Under Review: The Minus 5 – Killingsworth

As I mentioned the other week, Scott McCaughey is one busy fella. You already learned about his resurrection of his power pop outfit, Young Fresh Fellows. Usually, when a musician releases several albums in one year, the quality of the records is either skewed more towards one or is simply lukewarm all around. Such is hardly the case with Killingsworth, the new album from McCaughey’s main bag for the past decade, The Minus 5. A little bit more serious a project than Young Fresh Fellows, The Minus 5 incorporates bits of country and roots music while still maintaining McCaughey’s smart, pop songwriting. On each Minus 5 disc, you can be guaranteed to find guest musicians galore. Of course, fellow R.E.M. axeman Peter Buck is always on board, as is drummer Bill Rieflin, who is also part of the R.E.M./Baseball Project collective. In the past, members of Wilco have joined the band (on 2003’s aptly-titled Down With Wilco), but this time it’s most of The Decemberists that are featured. Songs on Killingsworth (or any of the Minus 5 albums, for that matter) aren’t what you might expect from someone who plays with such upbeat bands. Starting off with the lightly strummed and steel guitar-haunted “Dark Hand Of Contagion,” Killingsworth at first evokes the sad, lonely expanses of the uncharted American west. The record picks right up with “The Long Hall” and “The Disembowlers,” both of which show off McCaughey’s humorous and intricate songwriting. There are a few more solemn, low-key moments to balance the rollicking tracks, and the lovely “Big Beat Up Moon” meets that task quite well. The only thing about McCaughey’s satirical songwriting is that it makes it hard to take songs like the gospel-y, “Great Atomic Power”-esque “I Would Rather Sacrifice You” seriously. For all I know, it’s not meant to be taken seriously (I mean, it refers to “spreading the gospel with [one’s] gun.”). As silly as its lyrics may or may not be, Killingsworth, like the band that created it, is a gem of modern Americana.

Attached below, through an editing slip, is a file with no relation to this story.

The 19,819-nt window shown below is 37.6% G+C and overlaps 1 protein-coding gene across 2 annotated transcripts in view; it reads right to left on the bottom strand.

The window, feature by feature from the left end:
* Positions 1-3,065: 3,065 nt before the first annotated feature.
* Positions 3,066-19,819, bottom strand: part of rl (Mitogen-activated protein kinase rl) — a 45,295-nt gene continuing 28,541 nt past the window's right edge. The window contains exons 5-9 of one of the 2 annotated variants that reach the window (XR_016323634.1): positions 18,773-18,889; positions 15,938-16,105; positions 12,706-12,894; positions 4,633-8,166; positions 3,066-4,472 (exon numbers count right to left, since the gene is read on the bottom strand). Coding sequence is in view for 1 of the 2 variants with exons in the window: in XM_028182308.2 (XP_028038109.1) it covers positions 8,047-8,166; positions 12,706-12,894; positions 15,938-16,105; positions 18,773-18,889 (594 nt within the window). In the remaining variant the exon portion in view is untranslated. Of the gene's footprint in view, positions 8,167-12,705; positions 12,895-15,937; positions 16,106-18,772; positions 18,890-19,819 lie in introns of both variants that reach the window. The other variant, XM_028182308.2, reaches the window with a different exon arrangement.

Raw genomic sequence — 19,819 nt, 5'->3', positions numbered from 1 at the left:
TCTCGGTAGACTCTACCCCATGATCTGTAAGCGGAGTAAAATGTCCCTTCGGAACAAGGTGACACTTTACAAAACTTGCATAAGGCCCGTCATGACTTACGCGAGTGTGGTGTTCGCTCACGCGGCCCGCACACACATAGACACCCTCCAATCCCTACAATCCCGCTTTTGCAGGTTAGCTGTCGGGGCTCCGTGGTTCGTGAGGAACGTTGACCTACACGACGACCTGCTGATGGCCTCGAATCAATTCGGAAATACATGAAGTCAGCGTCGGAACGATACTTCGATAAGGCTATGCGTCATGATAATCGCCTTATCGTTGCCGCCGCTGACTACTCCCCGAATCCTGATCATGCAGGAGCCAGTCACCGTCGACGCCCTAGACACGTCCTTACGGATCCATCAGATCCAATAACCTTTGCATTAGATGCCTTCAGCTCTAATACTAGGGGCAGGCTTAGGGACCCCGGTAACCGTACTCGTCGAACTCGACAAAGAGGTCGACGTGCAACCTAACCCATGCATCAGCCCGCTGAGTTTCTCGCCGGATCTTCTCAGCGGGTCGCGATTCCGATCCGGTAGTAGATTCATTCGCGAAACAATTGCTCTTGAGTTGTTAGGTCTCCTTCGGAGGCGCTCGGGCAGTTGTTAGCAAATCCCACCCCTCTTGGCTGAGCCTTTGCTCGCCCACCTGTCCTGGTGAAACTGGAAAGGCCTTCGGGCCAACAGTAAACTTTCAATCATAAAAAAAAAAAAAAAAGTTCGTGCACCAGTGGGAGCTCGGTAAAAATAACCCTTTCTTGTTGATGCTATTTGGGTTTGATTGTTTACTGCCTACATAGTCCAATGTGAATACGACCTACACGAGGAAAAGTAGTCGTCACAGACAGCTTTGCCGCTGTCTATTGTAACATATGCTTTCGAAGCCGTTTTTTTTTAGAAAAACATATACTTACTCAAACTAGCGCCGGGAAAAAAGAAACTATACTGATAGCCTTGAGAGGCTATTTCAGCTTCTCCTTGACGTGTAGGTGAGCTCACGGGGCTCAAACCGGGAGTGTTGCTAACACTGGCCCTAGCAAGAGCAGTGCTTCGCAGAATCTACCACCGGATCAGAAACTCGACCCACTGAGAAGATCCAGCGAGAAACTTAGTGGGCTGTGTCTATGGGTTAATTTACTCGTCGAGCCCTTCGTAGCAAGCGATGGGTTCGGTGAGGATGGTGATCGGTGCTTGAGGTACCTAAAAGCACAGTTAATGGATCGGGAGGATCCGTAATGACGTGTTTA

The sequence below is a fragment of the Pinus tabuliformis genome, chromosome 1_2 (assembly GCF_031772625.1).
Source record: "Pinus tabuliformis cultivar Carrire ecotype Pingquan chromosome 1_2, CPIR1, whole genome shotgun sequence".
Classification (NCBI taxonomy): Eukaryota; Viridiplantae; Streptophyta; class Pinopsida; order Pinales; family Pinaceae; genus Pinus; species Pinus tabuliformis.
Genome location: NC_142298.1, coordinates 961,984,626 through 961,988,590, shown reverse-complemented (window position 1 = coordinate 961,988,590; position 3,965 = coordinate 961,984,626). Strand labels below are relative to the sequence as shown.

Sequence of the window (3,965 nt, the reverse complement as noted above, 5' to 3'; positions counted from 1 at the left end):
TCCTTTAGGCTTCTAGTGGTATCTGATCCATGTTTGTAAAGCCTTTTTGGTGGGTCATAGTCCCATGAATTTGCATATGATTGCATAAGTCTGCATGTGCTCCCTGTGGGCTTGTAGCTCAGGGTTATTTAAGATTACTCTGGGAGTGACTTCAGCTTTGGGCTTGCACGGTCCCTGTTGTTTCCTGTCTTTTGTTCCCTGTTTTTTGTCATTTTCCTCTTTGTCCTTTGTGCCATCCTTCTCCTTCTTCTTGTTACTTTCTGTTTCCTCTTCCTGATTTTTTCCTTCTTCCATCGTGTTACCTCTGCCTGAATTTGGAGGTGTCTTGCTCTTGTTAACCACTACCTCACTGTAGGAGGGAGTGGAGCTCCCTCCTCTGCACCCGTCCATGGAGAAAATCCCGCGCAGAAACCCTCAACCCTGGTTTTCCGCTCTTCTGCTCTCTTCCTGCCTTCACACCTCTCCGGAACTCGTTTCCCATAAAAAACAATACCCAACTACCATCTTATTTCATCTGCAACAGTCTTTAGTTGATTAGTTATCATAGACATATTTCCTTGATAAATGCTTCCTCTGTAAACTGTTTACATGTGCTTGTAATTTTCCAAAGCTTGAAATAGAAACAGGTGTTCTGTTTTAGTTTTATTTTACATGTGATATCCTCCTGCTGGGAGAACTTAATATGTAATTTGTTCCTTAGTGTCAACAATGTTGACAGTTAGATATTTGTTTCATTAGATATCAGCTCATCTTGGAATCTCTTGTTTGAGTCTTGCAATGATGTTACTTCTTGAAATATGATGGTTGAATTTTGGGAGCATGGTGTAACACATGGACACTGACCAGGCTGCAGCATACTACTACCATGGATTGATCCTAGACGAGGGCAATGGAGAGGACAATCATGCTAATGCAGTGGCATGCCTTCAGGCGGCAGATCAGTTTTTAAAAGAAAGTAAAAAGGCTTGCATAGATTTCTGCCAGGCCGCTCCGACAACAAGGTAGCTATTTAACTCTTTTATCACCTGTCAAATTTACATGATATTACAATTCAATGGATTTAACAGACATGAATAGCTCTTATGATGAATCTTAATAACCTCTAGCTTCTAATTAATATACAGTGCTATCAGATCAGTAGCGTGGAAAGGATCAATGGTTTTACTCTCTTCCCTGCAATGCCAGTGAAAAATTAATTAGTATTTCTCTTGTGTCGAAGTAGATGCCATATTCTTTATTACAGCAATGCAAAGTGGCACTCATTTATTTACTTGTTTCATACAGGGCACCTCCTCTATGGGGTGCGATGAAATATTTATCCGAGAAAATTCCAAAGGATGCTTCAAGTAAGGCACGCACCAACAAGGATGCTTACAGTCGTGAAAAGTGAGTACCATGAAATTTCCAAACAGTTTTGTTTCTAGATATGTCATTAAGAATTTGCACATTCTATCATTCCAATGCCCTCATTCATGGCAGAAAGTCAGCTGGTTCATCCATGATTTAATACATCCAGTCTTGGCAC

~ by E. on August 5, 2009.

Leave a Reply

Fill in your details below or click an icon to log in:

WordPress.com Logo

You are commenting using your WordPress.com account. Log Out / Change )

Twitter picture

You are commenting using your Twitter account. Log Out / Change )

Facebook photo

You are commenting using your Facebook account. Log Out / Change )

Google+ photo

You are commenting using your Google+ account. Log Out / Change )

Connecting to %s